VB: What do you think about overwriting for the thing – doing too much – to the point of sheer abundance? Do you make use of leftover materials? Do you repurpose them or they “perish in flames?”
YT: I personally don’t have this problem.  That is, I’m not aware of it.  I usually put down on paper what I need and there’s no leftover.  But, of course, there are things I abandon, and I may use some of them in other works….  Not use pieces of them, but the abandoned work may lead me to a completely new one which works this time.

VB: How about scrapped ideas? Have you ever toyed with some concept but it never moved further “thinking about it” but it still “hurts” and you want to try it somehow but you just can’t figure out the way of doing it?
YT:  Yes, I did, as I’ve just, mentioned.  In fact, I’ve made good use of this problem/technique in the past.  Some ideas that didn’t pan out, all of a sudden open out wonderful new possibilities before you…. I think an artist-writer (a noncommercial writer) has essentially one great mother lode of topics/ideas he want to write about, and everything he does is part of a whole.  So his oeuvre maybe viewed as one huge book.  And these little abandoned pieces are part of this big whole and will be useful later.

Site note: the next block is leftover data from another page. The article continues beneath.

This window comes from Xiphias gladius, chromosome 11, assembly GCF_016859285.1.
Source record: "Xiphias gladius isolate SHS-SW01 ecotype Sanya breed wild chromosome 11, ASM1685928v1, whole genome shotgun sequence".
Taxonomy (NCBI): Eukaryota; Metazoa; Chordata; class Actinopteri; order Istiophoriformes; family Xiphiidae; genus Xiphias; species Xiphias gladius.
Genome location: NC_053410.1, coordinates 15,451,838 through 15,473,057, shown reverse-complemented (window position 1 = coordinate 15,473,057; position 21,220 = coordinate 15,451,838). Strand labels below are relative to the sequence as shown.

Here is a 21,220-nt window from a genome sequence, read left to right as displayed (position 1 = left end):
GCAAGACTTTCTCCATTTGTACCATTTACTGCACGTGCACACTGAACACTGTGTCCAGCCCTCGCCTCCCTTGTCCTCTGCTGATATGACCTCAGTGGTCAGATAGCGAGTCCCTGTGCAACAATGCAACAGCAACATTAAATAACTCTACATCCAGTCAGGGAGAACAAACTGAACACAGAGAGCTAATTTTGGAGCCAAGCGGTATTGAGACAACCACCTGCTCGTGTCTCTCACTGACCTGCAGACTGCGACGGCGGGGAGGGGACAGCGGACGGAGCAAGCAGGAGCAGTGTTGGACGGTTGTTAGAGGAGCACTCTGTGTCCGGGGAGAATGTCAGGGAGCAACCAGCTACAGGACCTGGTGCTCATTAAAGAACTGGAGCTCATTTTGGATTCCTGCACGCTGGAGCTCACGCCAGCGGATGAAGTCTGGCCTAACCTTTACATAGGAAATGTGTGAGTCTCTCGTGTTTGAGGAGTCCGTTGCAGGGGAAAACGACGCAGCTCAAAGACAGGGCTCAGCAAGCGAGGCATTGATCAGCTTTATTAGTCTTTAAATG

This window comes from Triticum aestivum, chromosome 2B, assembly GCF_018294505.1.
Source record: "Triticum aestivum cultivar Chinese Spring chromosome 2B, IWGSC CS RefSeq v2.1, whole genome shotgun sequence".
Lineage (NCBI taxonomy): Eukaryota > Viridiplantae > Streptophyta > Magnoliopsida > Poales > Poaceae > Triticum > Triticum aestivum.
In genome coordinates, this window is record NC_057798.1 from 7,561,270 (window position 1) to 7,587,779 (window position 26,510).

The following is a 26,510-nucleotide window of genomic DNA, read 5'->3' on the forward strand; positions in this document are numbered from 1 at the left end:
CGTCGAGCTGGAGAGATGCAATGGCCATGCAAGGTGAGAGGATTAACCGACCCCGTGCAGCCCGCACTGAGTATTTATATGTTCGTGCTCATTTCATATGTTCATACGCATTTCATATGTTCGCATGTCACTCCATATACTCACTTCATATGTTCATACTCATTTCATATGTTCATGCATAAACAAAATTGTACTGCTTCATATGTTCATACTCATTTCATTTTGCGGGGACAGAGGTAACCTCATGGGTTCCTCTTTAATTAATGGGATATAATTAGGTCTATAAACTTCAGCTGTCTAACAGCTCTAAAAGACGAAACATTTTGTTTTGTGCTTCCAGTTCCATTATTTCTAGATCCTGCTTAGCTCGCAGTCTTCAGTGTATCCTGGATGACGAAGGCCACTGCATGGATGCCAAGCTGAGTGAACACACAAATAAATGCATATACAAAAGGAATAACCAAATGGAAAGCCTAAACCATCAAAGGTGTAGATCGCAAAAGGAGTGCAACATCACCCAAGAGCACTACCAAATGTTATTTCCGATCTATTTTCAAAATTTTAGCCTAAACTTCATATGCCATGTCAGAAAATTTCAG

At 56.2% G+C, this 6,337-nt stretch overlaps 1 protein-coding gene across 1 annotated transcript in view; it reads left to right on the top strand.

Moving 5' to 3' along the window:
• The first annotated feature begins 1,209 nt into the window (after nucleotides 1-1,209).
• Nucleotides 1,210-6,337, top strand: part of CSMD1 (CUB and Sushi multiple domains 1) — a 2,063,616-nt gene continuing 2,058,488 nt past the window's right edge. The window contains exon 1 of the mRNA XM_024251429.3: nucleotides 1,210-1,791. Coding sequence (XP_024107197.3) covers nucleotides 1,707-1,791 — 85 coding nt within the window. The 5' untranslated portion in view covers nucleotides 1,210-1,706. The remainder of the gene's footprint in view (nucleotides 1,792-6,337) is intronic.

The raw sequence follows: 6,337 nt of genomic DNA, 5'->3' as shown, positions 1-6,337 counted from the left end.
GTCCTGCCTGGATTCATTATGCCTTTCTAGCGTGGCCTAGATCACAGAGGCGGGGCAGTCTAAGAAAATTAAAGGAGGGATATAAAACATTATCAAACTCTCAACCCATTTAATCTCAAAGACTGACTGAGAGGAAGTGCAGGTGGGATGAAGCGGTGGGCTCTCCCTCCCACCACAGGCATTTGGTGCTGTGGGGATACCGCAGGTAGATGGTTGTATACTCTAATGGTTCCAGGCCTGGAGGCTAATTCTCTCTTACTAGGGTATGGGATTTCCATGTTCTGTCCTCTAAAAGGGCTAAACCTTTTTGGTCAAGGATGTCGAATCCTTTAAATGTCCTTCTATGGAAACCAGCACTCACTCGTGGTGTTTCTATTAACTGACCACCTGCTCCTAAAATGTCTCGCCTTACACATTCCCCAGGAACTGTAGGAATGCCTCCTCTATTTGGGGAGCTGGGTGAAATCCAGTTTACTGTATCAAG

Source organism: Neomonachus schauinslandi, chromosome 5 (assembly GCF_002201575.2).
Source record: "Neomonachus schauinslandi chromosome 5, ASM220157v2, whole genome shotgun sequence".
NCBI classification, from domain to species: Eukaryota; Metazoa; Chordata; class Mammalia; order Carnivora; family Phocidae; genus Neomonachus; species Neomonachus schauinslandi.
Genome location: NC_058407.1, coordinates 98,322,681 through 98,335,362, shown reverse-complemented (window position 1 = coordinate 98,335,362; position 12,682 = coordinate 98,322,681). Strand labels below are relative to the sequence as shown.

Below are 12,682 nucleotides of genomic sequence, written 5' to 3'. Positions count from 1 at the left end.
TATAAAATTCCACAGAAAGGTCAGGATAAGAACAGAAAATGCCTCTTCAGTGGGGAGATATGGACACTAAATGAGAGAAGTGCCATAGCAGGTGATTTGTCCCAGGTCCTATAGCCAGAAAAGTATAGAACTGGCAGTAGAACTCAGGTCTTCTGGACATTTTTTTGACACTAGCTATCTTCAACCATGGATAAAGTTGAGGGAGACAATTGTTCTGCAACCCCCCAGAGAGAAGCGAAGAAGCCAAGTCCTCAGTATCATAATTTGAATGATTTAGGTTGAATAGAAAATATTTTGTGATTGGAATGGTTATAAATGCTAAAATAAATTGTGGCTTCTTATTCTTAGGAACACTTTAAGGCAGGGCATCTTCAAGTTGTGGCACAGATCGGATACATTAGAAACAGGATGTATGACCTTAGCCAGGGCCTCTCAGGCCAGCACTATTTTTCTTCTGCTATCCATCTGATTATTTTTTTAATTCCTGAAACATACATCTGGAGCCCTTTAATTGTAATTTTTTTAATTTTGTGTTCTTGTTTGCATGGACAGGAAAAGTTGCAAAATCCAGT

VB: Have you ever thought about doing a “parallel universe”-version of the text? Or “mirror reflection”-variation?
YT: No, I haven’t.  It’s a writing technique, I guess, and I haven’t tried it.  Right now I don’t seem to have a need for it somehow.

VB: There’s this lousy Beckett quote – it goes something like “Try – fail – try again – fail better” – isn’t it plain B&W hypocrite? I think the concept behind it deserves to be mocked on every occasion as severe misleading of the whole concept of creative act.  What do you think about?
YT: Black-and-white hypocrisy?  I don’t see it like that.  The quote must be from The Unnamable, and if not, then from one of his other works which are part of his one huge book. (He’s an excellent example of the artist-writer. Eco died today. De mortuis nihil nisi bene, but I can’t refrain from saying, he certainly wasn’t one.)  It probably refers to living rather than writing, or if it does refer to writing, then writing as part of living.  But creating is hard work, and you’ve got to try again, and again, and again, until you succeed, if you want to succeed.


Somewhere in November, 2016

VB: Let’s move ab ovo—what was the moment when you understood that writing expresses you fully and you decided to fully devote yourself to it?